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RNC Chair McDaniel says Trump's closing message is focused on more than immigration

The GOP officials argued that the media was playing up border security, while the president's talking about the economy.
Republican National Committee Chairwoman Ronna Romney McDaniel
Republican National Committee Chairwoman Ronna Romney McDaniel speaks to reporters before the Republican Party of Iowa's annual Reagan Dinner, Wednesday, Nov. 8, 2017, in Des Moines, Iowa.Charlie Neibergall / AP file

Republican National Committee Chairwoman Ronna McDaniel insisted Sunday that immigration wasn't the main focus of President Donald Trump's closing message ahead of Tuesday's midterm elections.

McDaniel argued that media is zeroing in on the subject.

"I think the media’s focused on immigration constantly, and I get that," McDaniel said on ABC's "This Week." "But he's focusing on the economy, he's talking about the jobs."

For weeks, Trump has focused on a caravan of migrants traveling through Mexico to the U.S. southern border in hopes of being granted asylum. Last week, he stated his intention to end birthright citizenship and change the nation's system of seeking asylum — two moves that experts say would be an uphill legal battle — in addition to announcing that up to 15,000 troops would be sent to the border to handle the caravan that is still hundreds of miles away from the U.S.

The president also released a video on his Twitter page last week — one that critics have labeled "racist" and "false" — that assigned blame for an undocumented immigrant killing two police officers on Democrats.

The president's intense end-of-campaign messaging on immigration comes against the backdrop of a strong economy that many Republicans on the trail have focused on throughout the campaign season.

At a rally on Friday, Trump said the U.S. has "the greatest economy in the history of our country, but sometimes that's not as exciting to talk about the economy, right?"

McDaniel insisted that Trump was focusing on the economy in addition to "many different things that he's accomplished as president," adding that the president wants to highlight "a failure in our immigration system" ahead of Election Day.

On CNN's "State of the Union," McDaniel was pressed extensively on the president's web video. That ad featured Luis Bracamontes, an undocumented immigrant from Mexico who was in February convicted of killing two California policemen. Bracamontes had previously been deported but returned to the U.S.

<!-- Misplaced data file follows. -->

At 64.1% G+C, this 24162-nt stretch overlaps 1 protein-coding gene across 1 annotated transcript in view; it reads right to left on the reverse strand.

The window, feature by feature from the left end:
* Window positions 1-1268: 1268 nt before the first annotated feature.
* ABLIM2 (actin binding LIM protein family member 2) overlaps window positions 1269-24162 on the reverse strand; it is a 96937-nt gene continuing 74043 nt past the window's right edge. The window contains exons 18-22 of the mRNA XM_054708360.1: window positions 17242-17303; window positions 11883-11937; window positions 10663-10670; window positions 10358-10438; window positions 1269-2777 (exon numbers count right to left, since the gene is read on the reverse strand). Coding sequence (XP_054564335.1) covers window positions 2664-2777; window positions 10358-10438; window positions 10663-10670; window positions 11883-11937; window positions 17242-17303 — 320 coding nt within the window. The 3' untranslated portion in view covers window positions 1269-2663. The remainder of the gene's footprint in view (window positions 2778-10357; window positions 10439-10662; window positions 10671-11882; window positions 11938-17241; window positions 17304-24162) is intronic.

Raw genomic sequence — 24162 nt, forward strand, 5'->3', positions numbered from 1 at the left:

Asked by CNN's Jake Tapper whether she had any concerns with that video, McDaniel said Trump was just highlighting that "we didn't want this individual in our country."

Meanwhile, Georgia Democratic gubernatorial hopeful Stacey Abrams panned Trump's recent dismissal of her qualifications on NBC's "Meet the Press."

Asked by host Chuck Todd about the president's declaration that she is "not qualified to be the governor of Georgia," Abrams pushed back by calling his statement "vapid and shallow."

"I am the most qualified candidate. I am a business owner, a tax attorney who trained at Yale Law School. I am a civic leader who helped register more than 200,000 Georgians. I am a very accomplished political leader who worked across the aisle to improve access to education, transportation, and I blocked the single largest tax increase in Georgia history," she said.

Elsewhere, Republican Sen. Thom Tillis of North Carolina, who is vice chairman of the National Republican Senatorial Committee, told "Fox News Sunday" that "people are taking 30-second soundbites" when asked about why the president was focusing on immigration over the economy.

"He's spending a lot of his time on (the economy,)" Tillis said, "but when you have to boil it down to 15 or 30-sound bites, they're going to pick the piece that seems like he is not talking about that."